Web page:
One of the choirboys, identified by the sentencing judge as J.J., was the key prosecution witness. His friend, identified as M.R., died of a heroin overdose in 2014 at the age of 31 without ever complaining he had been abused. Neither victim can be named.
J.J. said he felt a responsibility to come forward after attending his friend’s funeral. “The criminal process has been stressful. The journey has taken me to places that, in my darkest moments, I feared I could not return from,” he said in a statement released by his lawyer.
“I am grateful for a legal system that everyone can believe in, where everybody is equal before the law and no one is above the law,” he added.
The victim said he was relieved by the verdict and, “I just hope that it’s all over now.”
The father of the deceased victim shed tears of relief in the courtroom when Pell’s appeal was denied, his lawyer said.
Lawyer Lisa Flynn said the father had an “extremely tough wait” for the judgment against Pell and the court made the correct decision. “The disgraced cardinal is in the right place behind bars.”
An earlier trial had ended with a deadlocked jury, with at least two jurors holding out for conviction or acquittal. While Pell’s lawyers argued in the appeal that the jury must have had reasonable doubt, the prosecutors said contrasting evidence from more than 20 priests, choristers, altar servers and church officials still did not preclude guilty verdicts.
The abuse occurred months after Pell became archbishop of Australia’s second-largest city and had set the world’s first compensation arrangement for victims of clergy sexual abuse.
The victim who testified said the incident in the corridor occurred in early 1997. The jury also concluded that Pell in late 1996 had orally raped the same choirboy and indecently dealt with the boy and his friend in a rear room of the cathedral after catching them swigging altar wine.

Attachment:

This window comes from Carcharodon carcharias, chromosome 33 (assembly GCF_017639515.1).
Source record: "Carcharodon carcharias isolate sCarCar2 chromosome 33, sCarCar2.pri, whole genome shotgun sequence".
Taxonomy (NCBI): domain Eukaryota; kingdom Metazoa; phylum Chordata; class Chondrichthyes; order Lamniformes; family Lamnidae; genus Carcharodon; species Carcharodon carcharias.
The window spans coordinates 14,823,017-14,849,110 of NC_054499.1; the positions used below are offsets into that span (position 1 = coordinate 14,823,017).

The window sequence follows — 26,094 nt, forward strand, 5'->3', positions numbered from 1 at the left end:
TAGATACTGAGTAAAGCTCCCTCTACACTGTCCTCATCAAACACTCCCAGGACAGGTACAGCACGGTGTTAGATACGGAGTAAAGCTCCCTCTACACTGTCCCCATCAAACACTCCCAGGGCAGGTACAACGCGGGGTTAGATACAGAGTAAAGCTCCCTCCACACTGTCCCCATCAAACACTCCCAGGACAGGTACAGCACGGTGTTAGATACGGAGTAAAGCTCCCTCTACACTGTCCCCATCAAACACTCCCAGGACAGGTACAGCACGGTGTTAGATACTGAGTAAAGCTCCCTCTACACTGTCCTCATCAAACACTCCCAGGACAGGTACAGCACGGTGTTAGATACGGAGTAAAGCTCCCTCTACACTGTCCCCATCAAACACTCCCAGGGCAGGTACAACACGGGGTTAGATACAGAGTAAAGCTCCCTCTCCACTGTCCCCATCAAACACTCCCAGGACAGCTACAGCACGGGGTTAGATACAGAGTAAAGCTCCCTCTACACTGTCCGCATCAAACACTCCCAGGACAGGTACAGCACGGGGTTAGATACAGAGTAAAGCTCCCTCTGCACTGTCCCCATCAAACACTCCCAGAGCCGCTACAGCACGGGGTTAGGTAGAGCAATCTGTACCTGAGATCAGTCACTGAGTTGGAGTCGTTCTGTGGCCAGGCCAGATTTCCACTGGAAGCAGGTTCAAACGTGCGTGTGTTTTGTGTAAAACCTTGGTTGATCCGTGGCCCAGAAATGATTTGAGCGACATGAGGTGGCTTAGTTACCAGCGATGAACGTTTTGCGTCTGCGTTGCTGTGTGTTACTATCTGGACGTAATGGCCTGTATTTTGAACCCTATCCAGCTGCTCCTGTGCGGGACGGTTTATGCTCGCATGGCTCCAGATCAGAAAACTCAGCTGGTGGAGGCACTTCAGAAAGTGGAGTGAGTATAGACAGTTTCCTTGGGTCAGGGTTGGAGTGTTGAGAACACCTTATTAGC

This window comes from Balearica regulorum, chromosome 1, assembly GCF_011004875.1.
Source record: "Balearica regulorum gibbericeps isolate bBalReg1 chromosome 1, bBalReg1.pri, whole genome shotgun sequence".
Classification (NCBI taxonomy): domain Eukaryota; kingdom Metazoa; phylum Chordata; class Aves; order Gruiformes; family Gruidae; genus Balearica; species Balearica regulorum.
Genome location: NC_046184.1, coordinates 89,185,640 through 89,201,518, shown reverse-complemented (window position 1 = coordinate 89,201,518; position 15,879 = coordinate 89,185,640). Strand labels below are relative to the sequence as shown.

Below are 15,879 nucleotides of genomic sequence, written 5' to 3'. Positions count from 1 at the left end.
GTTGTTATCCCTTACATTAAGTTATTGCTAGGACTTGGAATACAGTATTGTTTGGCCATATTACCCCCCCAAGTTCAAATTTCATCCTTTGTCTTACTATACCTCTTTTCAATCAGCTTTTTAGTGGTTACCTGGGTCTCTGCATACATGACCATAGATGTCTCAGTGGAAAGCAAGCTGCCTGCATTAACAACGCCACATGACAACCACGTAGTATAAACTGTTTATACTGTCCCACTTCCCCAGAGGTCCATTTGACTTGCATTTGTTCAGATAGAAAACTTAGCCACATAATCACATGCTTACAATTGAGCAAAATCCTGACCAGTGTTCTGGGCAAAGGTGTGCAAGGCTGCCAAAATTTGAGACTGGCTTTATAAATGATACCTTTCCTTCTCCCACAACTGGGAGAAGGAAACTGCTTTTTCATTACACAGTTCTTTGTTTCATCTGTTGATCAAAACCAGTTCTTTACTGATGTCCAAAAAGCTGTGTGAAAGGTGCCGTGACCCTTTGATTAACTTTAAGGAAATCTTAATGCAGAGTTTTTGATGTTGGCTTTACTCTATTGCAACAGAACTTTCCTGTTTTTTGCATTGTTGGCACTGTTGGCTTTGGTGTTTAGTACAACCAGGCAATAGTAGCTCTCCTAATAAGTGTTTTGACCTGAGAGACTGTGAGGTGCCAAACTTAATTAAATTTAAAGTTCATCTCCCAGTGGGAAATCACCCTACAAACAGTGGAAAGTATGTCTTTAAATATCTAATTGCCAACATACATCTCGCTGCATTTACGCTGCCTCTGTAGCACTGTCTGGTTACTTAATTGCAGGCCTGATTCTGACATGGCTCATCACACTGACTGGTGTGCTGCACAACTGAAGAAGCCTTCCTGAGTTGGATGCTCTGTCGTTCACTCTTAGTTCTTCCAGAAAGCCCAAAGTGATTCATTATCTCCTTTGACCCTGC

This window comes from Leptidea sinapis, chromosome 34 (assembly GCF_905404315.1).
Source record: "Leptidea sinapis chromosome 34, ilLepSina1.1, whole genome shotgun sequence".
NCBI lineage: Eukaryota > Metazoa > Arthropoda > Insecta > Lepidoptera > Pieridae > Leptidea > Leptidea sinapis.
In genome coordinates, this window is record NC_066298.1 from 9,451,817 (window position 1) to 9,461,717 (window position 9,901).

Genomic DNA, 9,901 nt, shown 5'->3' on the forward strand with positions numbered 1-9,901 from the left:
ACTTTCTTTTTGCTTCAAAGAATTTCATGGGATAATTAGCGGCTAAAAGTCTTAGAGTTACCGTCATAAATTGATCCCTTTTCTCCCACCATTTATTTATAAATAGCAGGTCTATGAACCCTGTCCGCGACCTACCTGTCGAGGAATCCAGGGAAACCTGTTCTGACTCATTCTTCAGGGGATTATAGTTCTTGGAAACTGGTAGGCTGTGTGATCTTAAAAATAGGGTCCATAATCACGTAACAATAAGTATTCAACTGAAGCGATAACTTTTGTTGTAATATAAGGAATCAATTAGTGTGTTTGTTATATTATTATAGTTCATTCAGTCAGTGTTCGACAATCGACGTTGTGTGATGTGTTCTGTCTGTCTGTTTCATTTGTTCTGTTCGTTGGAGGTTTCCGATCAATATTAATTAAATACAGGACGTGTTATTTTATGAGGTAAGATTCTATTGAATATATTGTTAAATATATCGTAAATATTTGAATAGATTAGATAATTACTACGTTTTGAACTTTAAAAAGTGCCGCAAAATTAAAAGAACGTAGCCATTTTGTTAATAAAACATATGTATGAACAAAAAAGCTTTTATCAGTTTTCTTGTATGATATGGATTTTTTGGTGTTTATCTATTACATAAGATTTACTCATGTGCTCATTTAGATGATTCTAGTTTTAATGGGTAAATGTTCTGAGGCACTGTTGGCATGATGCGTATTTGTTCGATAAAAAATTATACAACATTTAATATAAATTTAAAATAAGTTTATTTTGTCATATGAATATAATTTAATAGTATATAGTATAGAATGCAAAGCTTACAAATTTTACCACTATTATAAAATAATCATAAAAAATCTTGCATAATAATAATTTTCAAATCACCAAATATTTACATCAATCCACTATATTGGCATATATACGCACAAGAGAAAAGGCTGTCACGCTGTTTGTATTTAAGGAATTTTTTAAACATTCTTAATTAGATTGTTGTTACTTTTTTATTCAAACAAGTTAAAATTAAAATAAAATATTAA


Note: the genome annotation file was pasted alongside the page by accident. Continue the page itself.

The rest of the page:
Pell did not testify at either of his trials. But both juries saw a video of a police interview of him in Rome in 2016 in which Pell rejected the allegations as “absolutely disgraceful rubbish” and a “deranged falsehood.”
A non-profit group that seeks accountability for sex abuse in the Catholic church said the ruling was a watershed that should give all victims hope. “Catholics everywhere owe thanks to the incredibly brave victim who brought Pell to justice,” the U.S.-based group said in a statement.
It also expressed hope Australia would continue to investigate Pell. “An abusive bishop is, inevitably, an enabler of other sexual criminals. His sphere of negative influence extends beyond his own victims, hurting the children (who) are raped or assaulted by the abusive clerics to whom he gives safe harbor.”
Pell must serve a minimum of three years and eight months of his six-year sentence before he will be eligible for parole. He has been held in a Melbourne prison in protective custody as a convicted pedophile.
Prison authorities have been investigating whether Pell breached rules by writing a letter dated Aug. 1 that was circulated by his supporters on social media. Prison rules forbid prisoners from posting on social media, using the internet, or asking others to post on their behalf.
The two-page, handwritten letter thanked supporters for letters Pell has received and said his faith was his “source of strength.”
He could face further legal consequences from an Australian government-commissioned inquiry into how the church and other institutions responded to child sex abuse over decades.
Pell testified to the inquiry by video link from Rome in 2016. The redacted report issued in 2017 made no mention of Pell to avoid publishing information that could “prejudice current or future criminal or civil proceedings.”